fork enters the iron. It's basically an inaccurate design, so swap it
for a Norris !
There have been zero-backlash multipart nuts, which might sell well
enough if some enterprising toolshop were to recreate them as add-ons
Mainly though, it's a question of technique. The screw holding down
the cap iron is a crucial adjustment, because it controls the friction
that locates the iron (and it's _only_ this friction that holds it).
Think of the adjusting fork as a "poke" to shift the iron along in
either direction, not as the nut representing the actual position of
If you really have dig-in problems, think about the crowning, corners
and the overall sharpness of the iron.
On Wed, 15 Sep 2004 21:58:18 +0100, Andy Dingley wrote:
Listen to the man. My Baileys behave themselves much better after I
understood this point. You also want to always end your adjustment by
bringing the blade forward. If you don't, the blade will slide back up;
Thoughts on using some loktite on the cap lever screw, once the best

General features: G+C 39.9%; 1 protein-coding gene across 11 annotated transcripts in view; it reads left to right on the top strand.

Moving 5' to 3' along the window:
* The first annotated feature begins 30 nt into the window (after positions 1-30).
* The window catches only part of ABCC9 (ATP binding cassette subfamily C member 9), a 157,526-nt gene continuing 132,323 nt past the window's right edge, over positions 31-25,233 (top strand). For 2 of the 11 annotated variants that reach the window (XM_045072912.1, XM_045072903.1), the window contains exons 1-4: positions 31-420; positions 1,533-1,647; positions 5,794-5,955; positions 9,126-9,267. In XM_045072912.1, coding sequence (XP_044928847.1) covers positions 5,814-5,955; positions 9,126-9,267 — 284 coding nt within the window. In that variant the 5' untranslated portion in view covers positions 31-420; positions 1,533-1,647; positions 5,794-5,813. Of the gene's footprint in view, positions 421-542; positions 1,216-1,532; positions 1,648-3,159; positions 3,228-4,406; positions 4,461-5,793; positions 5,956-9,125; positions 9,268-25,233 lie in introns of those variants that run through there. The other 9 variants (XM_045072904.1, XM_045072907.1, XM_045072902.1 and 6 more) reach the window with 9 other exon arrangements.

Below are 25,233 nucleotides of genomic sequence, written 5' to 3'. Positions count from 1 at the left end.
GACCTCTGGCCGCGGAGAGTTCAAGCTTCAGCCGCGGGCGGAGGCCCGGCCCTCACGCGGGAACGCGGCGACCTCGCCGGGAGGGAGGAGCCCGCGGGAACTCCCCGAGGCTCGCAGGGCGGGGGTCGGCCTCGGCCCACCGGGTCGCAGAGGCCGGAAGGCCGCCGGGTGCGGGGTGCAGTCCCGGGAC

position is found?
Fussing with the adjustment is at least half the fun! ;-)
Seriously, what Andy said in another post, about having more than one
plane, is the direction I've been sliding recently. Some old 'Handyman'
relics, swiped from my father's toolbox 20 years ago, a Record #4 that
refuses to be a precision device, a Stanley low-angle block, set up for
softwoods - these are my traveling kit. If they get lost or forgotten, it's
not the end of the world. Along with some Ace Hardware chisels (which are
surprisingly good), a couple of handsaws, and whatever power tools seem
appropriate to the challenge. The good stuff stays at home, but seems to
get new company regularly...